Fantasy football: Third- and fourth-year wide receivers

by Cory J. Bonini on July 22, 2011 @ 10:09:16 PDT

 


Fantasy football owners looking for an edge often turn to obscurities when seeking their moment of championship clarity. Sometimes said advantage can be found by checking out the third- and fourth-year wide receiver breakout theory. It generally takes a little longer for wide receivers to mature, and while there are always exceptions, wideouts often follow this trend.

The NFL lockout could hamper some young receivers trying to learn a new system or gain comfort with their teammates. Expect to see lower production in the first half of the season for many players in this situation.

Player Team
Year
Comments
Ramses Barden New York Giants
3
His physical tools suggest a future in the NFL, but Barden's limited experience and injury history are intimidating. A crowded stable of receivers and a serious ankle injury suffered six games played into last season. Avoid him in fantasy drafts, but don't completely erase Barden's name from your memory.
Kenny Britt Tennessee Titans
3
Legal troubles aside, Britt could be in for a breakout year. That, however, may have to wait because of off-the-field indiscretions. Tennessee may be starting rookie quarterback Jake Locker, which could severely limit Britt's upside. Draft him as a high-risk, high-reward third receiver and expect a lot of inconsistency as well as a possible suspension by the league.
Deon Butler Seattle Seahawks
3
Butler is coming off a severely fractured leg but has begun running routes recently. His physical game translates well to the West Coast offense, but Seattle's quarterback situation is in flux. The third-year wideout could be a star in the slot for fantasy football owners in point-per-reception setups, although his track record through two years is uninspiring. You could do worse if looking for a late-round flier for easy PPR points.
Austin Collie Indianapolis Colts
3
Clearly, Collie has the talent to be a fantasy stud. The offense accentuates his skill set, and it never hurts having No. 18 slinging the rock one's way. A series of major concussions have fantasy owners doubting Collie's durability, and without trying to perpetuate this fear, head injuries are dangerous, scary ailments that can derail careers. Cautiously draft him in PPR leagues as a third receiver, but conservative owners may want to avoid him altogether.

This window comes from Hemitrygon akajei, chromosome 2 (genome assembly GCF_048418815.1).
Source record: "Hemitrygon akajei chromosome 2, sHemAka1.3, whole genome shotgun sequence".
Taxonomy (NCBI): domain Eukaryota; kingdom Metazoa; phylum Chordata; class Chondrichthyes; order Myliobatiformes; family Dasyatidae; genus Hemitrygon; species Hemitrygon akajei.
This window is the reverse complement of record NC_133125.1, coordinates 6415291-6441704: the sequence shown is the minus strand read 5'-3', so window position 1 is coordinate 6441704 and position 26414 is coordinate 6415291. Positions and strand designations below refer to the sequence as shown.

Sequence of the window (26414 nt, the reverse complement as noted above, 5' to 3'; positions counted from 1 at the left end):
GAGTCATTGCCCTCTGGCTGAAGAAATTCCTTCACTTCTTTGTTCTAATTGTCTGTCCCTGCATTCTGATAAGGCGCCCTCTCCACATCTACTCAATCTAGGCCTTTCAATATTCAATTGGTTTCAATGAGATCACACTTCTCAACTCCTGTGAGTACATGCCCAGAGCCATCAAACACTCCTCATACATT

Quan Cosby Cincinnati Bengals
3
Cincinnati's quarterback situation is unsettled, and it may result in rookie Andy Dalton leading the way in 2011. Cosby, a spry 28-year-old third-year player, fits the slot role well, but so does teammate Jordan Shipley, who is the future of the position for the Bengals. Leave Cosby for the waiver wire.
Michael Crabtree San Francisco 49ers
3
Fantasy owners had high hopes for the former Texas Tech standout last year after a respectable showing after a lengthy holdout as a rookie. Quarterback woes and offensive impotency set back Crabtree in 2010, but this year's outlook is at least a little more optimistic with rookie head coach Jim Harbaugh coming to the Bay Area. He is dealing with a sore left foot, the one that needed surgery to correct a stress fracture before the 2009 season. Early indications suggest this is little to worry about. Crabtree is a high-upside, low-risk No. 3 fantasy receiver who could come into his own and perform as a legitimate No. 1 fantasy receiver if Alex Smith, the expected starter, reaches his potential under the former quarterback-turned-head coach's tutelage.
Jarett Dillard Jacksonville Jaguars
3
Despite having played just 12 games in two years (13 receptions), the Jags are reportedly high on Dillard. He will likely battle for the final roster spot among wideouts, but that doesn't mean he will automatically be the last in line for playing time. Mike Sims-Walker isn't expected to return, and the rest of Jacksonville's corps isn't exactly comprised of special players. A quarterback battle may ensue, so all of this equates to Dillard currently being undraftable.
Harry Douglas Atlanta Falcons
3